With those fences down you have to put procedures into place to feed what we know about the biological realities of love and the social realities of how we currently live. We have to actively pursue a passion that keeps our attention while we are out back. We need to spend more time being hand in hand so we don’t drift apart.

In other words, you have to be consciously married. It is no longer a state of being, something you can just enter into and let it rest where it is. It is that toddler who needs constant attention designed to keep him happy and occupied.

from Making Marriage Work

 

 

Women are Odd and Men are Weird

Sometimes it’s hard to understand how your spouse, someone who lives with you, loves you and knows you better than anyone else has a hard time understanding you.

“What fresh hell is this?” I’ve often muttered to myself. “How in the world can he know me this long and not understand what I just said.”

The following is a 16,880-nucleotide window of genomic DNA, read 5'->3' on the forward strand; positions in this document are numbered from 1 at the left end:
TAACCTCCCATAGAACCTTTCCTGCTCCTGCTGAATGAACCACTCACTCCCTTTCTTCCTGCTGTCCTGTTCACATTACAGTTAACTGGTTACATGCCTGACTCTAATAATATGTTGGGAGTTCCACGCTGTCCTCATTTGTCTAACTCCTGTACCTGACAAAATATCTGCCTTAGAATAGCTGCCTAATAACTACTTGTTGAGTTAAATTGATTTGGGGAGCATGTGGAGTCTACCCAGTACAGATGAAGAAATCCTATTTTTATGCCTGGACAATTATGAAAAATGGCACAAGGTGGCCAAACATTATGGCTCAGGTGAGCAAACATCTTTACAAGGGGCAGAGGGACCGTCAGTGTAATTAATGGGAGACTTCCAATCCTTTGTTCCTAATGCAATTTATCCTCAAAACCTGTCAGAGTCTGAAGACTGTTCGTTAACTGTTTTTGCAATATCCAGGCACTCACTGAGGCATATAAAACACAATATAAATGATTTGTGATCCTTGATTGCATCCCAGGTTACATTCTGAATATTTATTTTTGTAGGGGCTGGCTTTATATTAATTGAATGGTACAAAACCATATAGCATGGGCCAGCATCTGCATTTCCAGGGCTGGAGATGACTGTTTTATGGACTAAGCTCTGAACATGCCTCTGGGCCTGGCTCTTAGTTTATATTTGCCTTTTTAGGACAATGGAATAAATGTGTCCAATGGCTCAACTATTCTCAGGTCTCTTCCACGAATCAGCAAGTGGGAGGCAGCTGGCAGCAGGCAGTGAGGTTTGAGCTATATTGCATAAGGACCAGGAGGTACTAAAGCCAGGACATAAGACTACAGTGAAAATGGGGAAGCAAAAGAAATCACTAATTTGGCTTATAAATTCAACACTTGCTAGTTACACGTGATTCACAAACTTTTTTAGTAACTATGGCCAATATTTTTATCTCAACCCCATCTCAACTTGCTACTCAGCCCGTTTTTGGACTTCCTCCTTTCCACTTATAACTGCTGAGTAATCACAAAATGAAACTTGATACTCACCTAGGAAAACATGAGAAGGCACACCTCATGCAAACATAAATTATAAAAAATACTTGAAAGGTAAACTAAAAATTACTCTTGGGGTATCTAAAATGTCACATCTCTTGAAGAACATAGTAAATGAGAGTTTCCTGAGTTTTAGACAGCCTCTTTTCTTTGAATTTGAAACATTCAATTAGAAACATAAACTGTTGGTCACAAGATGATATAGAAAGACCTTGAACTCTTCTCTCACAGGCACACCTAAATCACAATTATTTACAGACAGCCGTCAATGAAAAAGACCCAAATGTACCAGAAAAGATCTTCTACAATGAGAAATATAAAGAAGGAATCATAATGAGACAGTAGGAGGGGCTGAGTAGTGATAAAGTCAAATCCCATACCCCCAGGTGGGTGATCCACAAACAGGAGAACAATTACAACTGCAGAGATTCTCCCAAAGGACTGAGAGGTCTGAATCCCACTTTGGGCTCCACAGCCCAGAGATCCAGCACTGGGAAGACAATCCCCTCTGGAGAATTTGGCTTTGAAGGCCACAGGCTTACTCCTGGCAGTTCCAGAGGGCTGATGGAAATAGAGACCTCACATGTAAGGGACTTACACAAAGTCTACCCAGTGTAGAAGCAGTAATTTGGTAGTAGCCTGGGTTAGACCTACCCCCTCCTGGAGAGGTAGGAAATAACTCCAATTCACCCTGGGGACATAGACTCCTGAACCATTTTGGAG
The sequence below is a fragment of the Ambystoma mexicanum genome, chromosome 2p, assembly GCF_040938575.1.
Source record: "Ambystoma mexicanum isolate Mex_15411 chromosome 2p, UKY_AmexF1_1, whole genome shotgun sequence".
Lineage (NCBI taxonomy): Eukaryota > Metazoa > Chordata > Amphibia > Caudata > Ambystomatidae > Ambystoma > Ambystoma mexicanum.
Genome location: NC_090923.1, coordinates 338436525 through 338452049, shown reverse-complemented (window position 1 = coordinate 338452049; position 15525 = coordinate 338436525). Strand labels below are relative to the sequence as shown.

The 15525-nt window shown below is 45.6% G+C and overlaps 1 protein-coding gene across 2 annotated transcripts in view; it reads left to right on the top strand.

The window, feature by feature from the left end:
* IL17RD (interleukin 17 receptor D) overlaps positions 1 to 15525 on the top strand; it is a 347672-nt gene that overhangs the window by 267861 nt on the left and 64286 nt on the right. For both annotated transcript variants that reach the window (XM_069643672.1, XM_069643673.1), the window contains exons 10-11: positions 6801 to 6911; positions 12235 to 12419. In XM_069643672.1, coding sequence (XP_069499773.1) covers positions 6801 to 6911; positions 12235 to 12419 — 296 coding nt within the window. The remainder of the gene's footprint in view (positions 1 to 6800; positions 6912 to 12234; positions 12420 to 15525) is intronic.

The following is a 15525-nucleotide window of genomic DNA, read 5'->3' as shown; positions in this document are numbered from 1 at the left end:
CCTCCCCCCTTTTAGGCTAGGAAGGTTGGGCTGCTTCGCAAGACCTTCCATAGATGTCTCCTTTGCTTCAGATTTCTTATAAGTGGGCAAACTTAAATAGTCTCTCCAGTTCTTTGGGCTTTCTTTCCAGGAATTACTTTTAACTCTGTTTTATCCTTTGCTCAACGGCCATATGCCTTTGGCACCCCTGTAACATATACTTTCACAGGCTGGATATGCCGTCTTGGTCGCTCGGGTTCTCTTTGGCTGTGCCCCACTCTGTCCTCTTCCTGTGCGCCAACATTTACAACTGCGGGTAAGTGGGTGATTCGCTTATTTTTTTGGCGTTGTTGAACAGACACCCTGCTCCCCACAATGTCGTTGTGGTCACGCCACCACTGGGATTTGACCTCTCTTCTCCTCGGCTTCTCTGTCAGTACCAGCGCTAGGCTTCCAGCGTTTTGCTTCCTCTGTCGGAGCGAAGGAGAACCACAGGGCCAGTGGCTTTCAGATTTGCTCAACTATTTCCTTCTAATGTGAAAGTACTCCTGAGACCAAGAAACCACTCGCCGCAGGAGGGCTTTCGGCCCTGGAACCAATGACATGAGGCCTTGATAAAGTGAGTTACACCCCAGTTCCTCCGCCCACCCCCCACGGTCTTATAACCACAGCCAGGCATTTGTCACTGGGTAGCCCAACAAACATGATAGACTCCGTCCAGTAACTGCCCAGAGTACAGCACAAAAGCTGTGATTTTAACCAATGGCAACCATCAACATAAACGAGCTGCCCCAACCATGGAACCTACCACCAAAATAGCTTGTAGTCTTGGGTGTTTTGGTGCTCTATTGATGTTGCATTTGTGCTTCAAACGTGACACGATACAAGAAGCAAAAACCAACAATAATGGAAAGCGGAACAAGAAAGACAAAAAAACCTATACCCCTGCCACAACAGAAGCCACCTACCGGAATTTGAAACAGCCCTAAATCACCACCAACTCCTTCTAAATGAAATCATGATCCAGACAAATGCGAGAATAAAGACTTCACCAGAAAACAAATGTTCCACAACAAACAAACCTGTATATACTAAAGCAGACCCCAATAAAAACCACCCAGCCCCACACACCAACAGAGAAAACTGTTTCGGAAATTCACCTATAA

“What is wrong with this woman?” I’m sure my husband has wondered, “That’s not what I said at all.”

I’ll tell you what the problem is.  Men are weird and women are odd and that’s what’s just what that it is. The best way I can describe the difference between how my husband and I conduct business, is that he thinks like a laser beam and I think in photon bursts. Consequently, I contend he has tunnel vision and he believes I’m a ping pong ball.

I see how everything I do effects everyone in the house. I pay attention to the  emotional and physical well being of everyone around me. To me, this whole ball of wax we call a family is inextricably interconnected.  I think it’s weird that he can’t pick up on disparate clues from different places and figure out how someone feels. If I didn’t manage this all male household no one would have the faintest clue when they needed to go to the doctor.